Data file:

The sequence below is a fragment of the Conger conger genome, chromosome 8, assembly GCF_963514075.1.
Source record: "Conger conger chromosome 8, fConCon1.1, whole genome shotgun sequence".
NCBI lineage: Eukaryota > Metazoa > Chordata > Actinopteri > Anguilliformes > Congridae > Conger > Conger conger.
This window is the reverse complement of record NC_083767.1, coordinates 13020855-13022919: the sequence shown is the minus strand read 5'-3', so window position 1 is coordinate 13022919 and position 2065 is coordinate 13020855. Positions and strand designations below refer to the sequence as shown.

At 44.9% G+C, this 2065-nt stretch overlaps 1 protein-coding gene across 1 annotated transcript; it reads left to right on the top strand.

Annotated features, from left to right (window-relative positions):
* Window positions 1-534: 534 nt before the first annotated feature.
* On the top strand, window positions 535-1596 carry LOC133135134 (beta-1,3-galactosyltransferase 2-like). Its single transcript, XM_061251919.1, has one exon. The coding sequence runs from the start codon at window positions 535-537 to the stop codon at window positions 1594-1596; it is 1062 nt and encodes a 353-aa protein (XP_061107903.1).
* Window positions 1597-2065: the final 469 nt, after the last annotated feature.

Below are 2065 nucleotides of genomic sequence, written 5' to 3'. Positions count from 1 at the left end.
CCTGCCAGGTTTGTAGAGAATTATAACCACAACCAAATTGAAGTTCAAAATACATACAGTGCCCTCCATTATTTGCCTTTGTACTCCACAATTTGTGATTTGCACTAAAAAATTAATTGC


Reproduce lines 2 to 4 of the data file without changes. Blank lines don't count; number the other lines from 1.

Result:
Source record: "Conger conger chromosome 8, fConCon1.1, whole genome shotgun sequence".
NCBI lineage: Eukaryota > Metazoa > Chordata > Actinopteri > Anguilliformes > Congridae > Conger > Conger conger.
This window is the reverse complement of record NC_083767.1, coordinates 13020855-13022919: the sequence shown is the minus strand read 5'-3', so window position 1 is coordinate 13022919 and position 2065 is coordinate 13020855. Positions and strand designations below refer to the sequence as shown.